Xanax (alprazolam) is a benzodiazepine typically used to treat anxiety and panic disorders, which works by enhancing the effects of a natural chemical in our bodies called GABA and, in turn, producing a calming effect. This medication has anxiolytic, sedative, hypnotic, skeletal muscle relaxant, anticonvulsant, amnestic, and antidepressant properties, and it is available for oral administration or extended-release capsules (XR).
Use and Dosage
Dosage of this medication depends on the individual’s age, medical condition, and response to initial treatment. The dose may be experimented with and increased until the Xanax starts working properly. It is important, however, that people follow their doctor’s instructions closely and carefully to reduce possible harmful side effects.
Xanax can cause withdrawal reactions, especially if it’s used regularly for a consistent period of time or in high doses. In cases such as these, symptoms such as seizures may begin to happen upon stopping use of the medication. To avoid experiencing withdrawal, your doctor will likely reduce your dose gradually rather than taking you off the medication altogether at once. Xanax can also cause addiction, especially in those who have a substance use disorder or addiction to drugs or alcohol. To lower the risk of becoming addicted to Xanax, you should take the medicine just as prescribed.
Side Effects of Xanax
As with most medications, Xanax can come with unwanted side effects; however, they are typically outweighed by the benefits. With that being said, most people who use Xanax do not experience severe side effects—still, it is important to make yourself aware of all of the possibilities. You may see the following as mild effects of Xanax:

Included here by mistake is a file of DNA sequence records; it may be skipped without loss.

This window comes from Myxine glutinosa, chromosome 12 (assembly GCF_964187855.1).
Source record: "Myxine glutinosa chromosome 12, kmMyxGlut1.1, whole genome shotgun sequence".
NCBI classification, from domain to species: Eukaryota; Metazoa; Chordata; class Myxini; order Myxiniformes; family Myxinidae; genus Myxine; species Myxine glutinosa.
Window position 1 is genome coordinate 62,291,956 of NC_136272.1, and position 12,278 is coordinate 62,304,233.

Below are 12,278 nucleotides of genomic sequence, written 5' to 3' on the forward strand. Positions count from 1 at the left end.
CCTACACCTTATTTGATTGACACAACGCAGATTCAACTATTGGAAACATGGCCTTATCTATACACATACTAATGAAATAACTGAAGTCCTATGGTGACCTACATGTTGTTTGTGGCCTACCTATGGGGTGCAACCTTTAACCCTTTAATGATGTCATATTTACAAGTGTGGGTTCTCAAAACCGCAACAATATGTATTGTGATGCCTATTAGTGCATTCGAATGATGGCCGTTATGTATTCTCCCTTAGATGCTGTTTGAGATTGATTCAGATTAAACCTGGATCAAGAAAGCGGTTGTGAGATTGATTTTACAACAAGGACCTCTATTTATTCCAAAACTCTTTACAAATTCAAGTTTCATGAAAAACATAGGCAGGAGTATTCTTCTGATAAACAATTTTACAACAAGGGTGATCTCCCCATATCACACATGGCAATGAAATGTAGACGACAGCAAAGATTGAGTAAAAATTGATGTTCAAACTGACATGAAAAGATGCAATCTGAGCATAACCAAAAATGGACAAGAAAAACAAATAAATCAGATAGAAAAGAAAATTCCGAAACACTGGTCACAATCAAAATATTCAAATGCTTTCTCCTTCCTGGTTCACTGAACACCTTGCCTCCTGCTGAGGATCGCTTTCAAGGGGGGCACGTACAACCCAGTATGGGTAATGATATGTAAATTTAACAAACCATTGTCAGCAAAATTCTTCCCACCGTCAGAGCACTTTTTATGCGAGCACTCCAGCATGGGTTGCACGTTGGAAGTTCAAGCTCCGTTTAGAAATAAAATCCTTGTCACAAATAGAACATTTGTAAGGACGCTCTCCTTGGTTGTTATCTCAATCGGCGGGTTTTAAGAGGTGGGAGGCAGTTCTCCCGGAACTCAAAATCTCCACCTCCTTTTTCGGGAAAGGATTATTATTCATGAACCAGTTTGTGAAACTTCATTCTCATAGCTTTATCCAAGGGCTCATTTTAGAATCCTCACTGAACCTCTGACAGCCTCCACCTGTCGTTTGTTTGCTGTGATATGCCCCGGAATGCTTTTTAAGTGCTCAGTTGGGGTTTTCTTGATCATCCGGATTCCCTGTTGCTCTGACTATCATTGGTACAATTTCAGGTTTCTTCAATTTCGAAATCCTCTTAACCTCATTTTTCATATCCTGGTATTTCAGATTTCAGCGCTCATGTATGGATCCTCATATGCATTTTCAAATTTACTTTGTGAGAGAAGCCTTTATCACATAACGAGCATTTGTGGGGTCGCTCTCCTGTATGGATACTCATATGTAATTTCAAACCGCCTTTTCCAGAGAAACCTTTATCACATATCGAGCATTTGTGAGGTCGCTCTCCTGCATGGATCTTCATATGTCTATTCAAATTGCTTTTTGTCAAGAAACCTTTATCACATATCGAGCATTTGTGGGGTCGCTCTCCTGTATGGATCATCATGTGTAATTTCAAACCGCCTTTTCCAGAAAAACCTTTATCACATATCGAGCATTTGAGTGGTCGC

- Changes in sex drive/ability
- Weight gain or loss
- Muscle twitching
- Changes in appetite
If you do experience any of the aforementioned side effects, which persist or worsen over time, you should talk to your doctor. And if you experience any of the more severe effects—hallucinations, thoughts of suicide, difficulty talking, loss of coordination, memory problems, trouble walking—you must contact your doctor immediately. You should also seek medical attention right away if you experience the rare effects that are seizures or yellowing eyes and skin.
Xanax is a popular drug that vendors on the Internet or outside of the United States have started advertising and selling. It is only safe, however, to get the prescription medication in the U.S. from your healthcare practitioner. There are a few other important precautions to consider before using Xanax:
- You should not take this medication if you…
- …have narrow-angle glaucoma.
- …are also taking ketoconazole or itraconazole.
- …are allergic to alprazolam or other benzodiazepines.
- …are pregnant, as it can cause birth defects and may even cause your baby to become depending on the drug.
- You must tell your doctor if you have any of the following:
- Seizures or epilepsy
- Kidney or liver disease
- Open-angle glaucoma
- A history of depression
- A history of suicidal thoughts/behavior
- A history of drug or alcohol addiction
- If you also use a narcotic medication
- You should know all of the effects (such as dizziness and drowsiness) that can hinder your ability to…
- …drive a vehicle.
- …operate machinery.
- …or perform any activity that requires alertness.
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